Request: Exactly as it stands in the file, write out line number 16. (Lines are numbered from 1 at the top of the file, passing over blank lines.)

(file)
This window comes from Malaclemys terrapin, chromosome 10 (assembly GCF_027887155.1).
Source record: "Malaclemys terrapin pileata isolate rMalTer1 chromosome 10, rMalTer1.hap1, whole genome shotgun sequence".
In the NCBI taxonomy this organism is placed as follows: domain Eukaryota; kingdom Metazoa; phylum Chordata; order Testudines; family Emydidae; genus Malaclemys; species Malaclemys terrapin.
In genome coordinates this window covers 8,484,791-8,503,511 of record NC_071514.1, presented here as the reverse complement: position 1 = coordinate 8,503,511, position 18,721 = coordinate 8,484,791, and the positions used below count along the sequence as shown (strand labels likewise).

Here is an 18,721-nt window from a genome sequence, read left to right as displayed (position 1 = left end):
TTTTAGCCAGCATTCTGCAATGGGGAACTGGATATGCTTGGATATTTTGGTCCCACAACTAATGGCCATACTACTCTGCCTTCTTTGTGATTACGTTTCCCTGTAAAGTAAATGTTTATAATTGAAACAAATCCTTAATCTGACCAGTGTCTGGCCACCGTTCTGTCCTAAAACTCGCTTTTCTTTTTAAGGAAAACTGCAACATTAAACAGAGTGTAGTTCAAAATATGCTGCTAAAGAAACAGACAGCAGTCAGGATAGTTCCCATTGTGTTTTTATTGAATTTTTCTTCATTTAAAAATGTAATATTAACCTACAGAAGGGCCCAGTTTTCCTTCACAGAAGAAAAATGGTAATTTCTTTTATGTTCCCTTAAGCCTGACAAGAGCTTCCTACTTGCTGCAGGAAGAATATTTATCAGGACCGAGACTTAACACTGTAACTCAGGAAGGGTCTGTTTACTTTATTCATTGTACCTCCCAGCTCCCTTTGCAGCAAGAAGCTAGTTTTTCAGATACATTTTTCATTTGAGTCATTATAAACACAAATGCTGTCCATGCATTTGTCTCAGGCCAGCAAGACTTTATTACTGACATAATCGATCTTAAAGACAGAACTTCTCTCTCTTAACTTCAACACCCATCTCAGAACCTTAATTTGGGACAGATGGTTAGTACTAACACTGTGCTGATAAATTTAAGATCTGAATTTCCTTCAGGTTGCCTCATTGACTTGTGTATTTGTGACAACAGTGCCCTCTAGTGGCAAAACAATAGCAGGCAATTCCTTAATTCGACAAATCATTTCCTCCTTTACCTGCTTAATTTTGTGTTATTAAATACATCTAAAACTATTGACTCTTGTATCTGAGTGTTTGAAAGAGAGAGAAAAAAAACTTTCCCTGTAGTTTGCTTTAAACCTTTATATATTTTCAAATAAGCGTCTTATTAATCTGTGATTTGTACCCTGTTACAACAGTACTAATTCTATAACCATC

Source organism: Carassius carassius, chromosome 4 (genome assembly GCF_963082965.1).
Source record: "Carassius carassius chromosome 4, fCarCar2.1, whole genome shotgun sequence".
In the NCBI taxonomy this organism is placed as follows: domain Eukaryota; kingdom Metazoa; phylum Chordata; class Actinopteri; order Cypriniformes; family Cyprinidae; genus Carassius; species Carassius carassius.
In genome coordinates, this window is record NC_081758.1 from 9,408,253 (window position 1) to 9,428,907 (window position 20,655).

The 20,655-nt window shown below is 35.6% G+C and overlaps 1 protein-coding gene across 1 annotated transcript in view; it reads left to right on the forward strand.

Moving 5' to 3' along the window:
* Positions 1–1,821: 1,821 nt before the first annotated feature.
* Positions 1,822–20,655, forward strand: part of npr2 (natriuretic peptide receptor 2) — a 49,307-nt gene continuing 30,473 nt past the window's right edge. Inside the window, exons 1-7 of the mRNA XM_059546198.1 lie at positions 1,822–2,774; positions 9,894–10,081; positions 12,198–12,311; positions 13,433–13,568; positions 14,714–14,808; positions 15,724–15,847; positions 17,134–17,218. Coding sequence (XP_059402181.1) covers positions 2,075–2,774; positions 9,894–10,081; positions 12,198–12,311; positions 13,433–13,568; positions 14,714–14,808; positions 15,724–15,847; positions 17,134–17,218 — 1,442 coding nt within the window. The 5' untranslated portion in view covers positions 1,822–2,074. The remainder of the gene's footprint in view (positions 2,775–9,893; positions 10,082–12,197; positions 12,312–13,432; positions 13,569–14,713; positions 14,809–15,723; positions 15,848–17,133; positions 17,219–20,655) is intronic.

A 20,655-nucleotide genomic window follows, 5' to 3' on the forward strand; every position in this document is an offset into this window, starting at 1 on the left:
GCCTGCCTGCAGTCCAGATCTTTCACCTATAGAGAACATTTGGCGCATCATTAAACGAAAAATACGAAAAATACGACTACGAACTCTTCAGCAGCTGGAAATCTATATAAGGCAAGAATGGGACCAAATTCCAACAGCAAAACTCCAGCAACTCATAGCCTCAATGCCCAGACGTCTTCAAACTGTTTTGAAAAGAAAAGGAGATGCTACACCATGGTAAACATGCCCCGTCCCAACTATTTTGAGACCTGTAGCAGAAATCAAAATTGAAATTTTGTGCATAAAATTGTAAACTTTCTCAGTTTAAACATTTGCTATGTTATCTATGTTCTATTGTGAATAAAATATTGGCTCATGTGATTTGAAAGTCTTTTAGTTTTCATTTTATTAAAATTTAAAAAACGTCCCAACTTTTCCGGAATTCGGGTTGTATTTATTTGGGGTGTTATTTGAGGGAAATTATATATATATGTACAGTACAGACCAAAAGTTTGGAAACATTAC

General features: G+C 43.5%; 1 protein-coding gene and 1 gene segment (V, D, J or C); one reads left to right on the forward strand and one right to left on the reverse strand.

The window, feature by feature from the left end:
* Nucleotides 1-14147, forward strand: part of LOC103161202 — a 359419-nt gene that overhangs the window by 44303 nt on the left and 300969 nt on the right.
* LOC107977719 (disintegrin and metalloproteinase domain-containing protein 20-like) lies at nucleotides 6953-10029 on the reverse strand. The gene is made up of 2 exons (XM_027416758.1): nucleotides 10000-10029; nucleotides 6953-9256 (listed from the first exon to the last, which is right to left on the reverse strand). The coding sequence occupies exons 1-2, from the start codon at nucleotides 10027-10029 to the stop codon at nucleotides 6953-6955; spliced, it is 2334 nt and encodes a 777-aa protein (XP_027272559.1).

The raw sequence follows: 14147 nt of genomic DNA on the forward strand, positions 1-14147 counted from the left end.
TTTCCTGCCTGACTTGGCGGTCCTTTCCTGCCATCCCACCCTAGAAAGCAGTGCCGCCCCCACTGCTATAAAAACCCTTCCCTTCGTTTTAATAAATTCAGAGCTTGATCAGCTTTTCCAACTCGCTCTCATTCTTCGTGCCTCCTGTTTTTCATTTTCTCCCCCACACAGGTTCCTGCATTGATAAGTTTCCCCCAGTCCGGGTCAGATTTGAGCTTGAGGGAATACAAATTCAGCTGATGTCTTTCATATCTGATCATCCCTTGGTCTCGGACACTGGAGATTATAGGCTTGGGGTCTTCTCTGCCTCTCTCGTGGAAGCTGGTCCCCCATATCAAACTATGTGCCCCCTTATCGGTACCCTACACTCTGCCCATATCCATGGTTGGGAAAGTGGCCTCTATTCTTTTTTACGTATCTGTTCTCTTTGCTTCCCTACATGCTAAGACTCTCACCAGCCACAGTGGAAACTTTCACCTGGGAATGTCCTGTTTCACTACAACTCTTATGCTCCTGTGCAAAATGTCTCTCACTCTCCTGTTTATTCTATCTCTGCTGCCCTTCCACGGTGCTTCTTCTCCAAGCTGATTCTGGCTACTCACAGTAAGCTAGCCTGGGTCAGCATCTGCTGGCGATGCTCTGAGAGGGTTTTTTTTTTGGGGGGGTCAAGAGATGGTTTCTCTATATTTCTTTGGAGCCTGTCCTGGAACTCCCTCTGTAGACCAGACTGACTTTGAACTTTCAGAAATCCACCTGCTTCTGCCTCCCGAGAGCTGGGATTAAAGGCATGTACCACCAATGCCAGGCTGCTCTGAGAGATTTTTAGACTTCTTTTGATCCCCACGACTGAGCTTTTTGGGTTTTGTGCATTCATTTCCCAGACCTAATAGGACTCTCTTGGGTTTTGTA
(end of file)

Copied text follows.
GCCTGCCTGCAGTCCAGATCTTTCACCTATAGAGAACATTTGGCGCATCATTAAACGAAAAATACGAAAAATACGACTACGAACTCTTCAGCAGCTGGAAATCTATATAAGGCAAGAATGGGACCAAATTCCAACAGCAAAACTCCAGCAACTCATAGCCTCAATGCCCAGACGTCTTCAAACTGTTTTGAAAAGAAAAGGAGATGCTACACCATGGTAAACATGCCCCGTCCCAACTATTTTGAGACCTGTAGCAGAAATCAAAATTGAAATTTTGTGCATAAAATTGTAAACTTTCTCAGTTTAAACATTTGCTATGTTATCTATGTTCTATTGTGAATAAAATATTGGCTCATGTGATTTGAAAGTCTTTTAGTTTTCATTTTATTAAAATTTAAAAAACGTCCCAACTTTTCCGGAATTCGGGTTGTATTTATTTGGGGTGTTATTTGAGGGAAATTATATATATATGTACAGTACAGACCAAAAGTTTGGAAACATTAC